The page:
Thursday, July 25

Come From Away – Hull New Theatre

A complimentary badge was handed to me, along with a press pack, as I entered the Hull New Theatre on Tuesday evening, to watch the musical Come From Away.

The badge depicted the Earth surrounded by the words “Wherever We Are”, words relating to one of the 14 songs in this uplifting musical.

The story centres around the Newfoundland town of Gander whose inhabitants found themselves playing hosts to almost 7,000 passengers, as American and Canadian planes were grounded on September 11, 2001 after two planes crashed into the Twin Towers in New York.

Although the tragedy was the catalyst for Gander’s upheaval, this lively musical doesn’t dwell on the bad stuff. The all-singing, all-dancing cast, accompanied by talented musicians, portray townsfolk who refuse to be downhearted by their plight of how to accommodate thousands of strangers, instead showing the best of humankind by instantly uniting in their endeavours to make all welcome

However, I felt for one passenger who, because of his “look”, was treated with great suspicion, understandable though it was at the time.

The stage setting rarely altered, but changed before our very eyes just by the rearranging of wooden chairs, by the cast themselves. One minute we were on an aircraft, the next on a bus, in a cafe or a pub.

The huge backdrop, never anything really fancy, changed along with the chairs.

Come From Away is a lively couple of hours, no interval, revealing personal stories, happy and sad.

We really feel for one passenger desperate to contact her firefighter son, in New York, then learning of his fate.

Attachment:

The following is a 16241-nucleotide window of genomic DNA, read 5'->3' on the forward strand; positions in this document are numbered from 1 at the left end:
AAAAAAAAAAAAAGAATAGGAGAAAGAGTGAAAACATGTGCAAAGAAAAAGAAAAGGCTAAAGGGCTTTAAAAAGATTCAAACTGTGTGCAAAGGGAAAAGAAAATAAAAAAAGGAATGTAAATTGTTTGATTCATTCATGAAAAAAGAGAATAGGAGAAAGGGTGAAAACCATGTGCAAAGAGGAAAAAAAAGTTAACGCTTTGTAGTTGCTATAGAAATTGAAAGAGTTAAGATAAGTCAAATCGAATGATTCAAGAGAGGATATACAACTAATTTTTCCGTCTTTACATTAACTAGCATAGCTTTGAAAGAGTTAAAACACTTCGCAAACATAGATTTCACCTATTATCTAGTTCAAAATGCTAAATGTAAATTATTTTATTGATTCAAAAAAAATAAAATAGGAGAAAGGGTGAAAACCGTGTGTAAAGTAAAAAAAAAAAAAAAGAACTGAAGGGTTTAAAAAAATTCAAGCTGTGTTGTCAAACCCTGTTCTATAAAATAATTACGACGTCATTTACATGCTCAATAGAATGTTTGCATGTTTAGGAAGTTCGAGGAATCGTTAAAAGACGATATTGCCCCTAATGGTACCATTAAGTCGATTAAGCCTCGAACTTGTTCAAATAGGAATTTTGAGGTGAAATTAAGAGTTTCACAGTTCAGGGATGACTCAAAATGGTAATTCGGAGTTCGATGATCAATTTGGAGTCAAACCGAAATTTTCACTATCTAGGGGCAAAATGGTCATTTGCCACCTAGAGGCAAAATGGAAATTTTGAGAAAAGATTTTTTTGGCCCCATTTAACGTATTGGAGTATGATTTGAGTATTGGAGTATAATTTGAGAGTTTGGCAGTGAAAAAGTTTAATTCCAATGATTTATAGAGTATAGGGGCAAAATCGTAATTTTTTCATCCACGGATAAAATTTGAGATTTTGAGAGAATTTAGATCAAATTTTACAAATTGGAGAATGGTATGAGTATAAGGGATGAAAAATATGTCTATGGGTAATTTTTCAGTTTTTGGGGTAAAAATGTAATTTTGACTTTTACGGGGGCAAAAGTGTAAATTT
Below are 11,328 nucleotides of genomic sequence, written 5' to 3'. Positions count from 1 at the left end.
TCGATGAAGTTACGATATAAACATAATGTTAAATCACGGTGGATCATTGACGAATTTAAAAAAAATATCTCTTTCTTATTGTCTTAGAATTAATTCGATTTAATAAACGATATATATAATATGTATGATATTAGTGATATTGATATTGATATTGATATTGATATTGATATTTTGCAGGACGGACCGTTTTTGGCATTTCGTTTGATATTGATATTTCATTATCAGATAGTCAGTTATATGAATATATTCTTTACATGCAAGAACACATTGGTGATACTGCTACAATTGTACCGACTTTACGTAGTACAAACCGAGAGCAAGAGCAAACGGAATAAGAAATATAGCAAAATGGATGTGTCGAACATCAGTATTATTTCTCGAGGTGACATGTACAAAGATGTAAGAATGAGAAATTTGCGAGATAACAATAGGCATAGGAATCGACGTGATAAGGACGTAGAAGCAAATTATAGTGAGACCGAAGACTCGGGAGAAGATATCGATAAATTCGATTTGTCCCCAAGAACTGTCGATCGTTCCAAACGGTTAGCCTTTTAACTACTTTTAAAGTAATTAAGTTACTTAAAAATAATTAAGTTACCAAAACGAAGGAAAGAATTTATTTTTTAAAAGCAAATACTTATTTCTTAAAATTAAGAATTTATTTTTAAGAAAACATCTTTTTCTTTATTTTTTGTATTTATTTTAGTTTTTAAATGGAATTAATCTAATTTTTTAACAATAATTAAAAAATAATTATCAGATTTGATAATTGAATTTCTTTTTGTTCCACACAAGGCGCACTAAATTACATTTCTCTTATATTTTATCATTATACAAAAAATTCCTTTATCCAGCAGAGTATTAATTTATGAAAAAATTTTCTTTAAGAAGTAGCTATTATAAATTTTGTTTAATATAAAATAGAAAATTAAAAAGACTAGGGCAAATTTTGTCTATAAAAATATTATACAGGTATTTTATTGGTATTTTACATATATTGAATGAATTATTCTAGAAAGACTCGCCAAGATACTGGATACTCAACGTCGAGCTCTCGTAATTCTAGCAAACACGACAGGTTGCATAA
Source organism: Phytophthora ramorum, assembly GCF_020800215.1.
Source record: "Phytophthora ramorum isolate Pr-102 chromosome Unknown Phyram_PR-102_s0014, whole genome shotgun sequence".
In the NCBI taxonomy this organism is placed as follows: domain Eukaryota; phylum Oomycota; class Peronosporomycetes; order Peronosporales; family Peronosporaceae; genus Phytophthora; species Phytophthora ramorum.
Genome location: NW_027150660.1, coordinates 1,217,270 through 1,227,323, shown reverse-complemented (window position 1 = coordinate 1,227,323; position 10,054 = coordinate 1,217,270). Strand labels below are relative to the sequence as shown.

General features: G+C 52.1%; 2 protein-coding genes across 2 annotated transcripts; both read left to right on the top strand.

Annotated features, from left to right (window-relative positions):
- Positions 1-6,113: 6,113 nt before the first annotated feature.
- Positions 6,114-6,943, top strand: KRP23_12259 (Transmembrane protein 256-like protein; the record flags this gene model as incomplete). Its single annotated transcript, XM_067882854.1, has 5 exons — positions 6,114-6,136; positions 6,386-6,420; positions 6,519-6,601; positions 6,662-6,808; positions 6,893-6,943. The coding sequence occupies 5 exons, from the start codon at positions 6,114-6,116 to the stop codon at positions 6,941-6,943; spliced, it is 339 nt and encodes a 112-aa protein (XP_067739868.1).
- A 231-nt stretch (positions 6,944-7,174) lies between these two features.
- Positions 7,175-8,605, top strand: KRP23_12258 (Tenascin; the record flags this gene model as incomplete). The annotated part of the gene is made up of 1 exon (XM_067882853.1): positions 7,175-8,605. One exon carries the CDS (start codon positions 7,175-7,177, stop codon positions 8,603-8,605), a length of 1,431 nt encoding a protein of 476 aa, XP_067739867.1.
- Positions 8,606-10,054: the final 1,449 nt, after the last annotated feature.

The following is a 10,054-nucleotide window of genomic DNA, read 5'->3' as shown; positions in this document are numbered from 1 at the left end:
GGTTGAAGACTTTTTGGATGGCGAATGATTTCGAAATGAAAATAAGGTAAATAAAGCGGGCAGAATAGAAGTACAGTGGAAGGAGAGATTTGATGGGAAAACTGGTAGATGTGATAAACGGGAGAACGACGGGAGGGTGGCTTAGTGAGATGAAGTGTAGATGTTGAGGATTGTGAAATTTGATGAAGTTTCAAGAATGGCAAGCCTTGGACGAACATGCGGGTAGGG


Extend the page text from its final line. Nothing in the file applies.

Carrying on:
Happier moments come for two gay men who pretend to be boss and secretary, but who are welcomed with open arms when their relationship comes to light. And a Jewish passenger who had been afraid to be open about his religion, even to his own wife, feels brave enough to celebrate his faith.

The first female American Airlines captain, plus a news reporter on her first assignment are two of the characters adding interest to this true story.

Of course, this is a musical and Come From Away features around 14 songs, all sung loud, clear and tuneful, mainly by the company, but on one moving occasion by Hannah (Bree Smith), whose beautiful rendition of I Am Here, as she tries to contact her firefighter son, tugged at our heartstrings.

I lay the blame solely on my ears, but sometimes the company singing was so loud I couldn’t make out all the words.

Nevertheless, the energetic cast of 12 brought this musical to life in a joyful way. All, including the aforementioned Smith, had multiple roles. Natasha J Barnes, Daniel Crowder, Mark Dugdale, Rosie Glossop, Amanda Henderson, Kirsty Hoiles, Oliver Jacobson, Dale Mathurin, Nicholas Pound, Sara Poyzer and Jamal Zulfiqar worked happily together, with no one performer hogging the limelight.

This production gave us a gander (pun intended) into how a small community, without hesitation, opened their hearts and homes to thousands who “came from away”.

And Claude Elliott, Gander’s Mayor at the time, couldn’t have put it better when he said: “On 9/11 we saw the worst that could happen, but around 7,000 people in that tragedy saw the best in humanity.” Thought-provoking stuff.

Running until Saturday, June 8th, 2024; 7.30pm nightly with 2.30pm matinees on Thursday, 6th and Saturday, 8th. Tickets cost from £20. Call (01482) 300306 or visit

Reviewer: Jackie Foottit

Reviewed: 4th June 2024

North West End UK Rating:

Rating: 3 out of 5.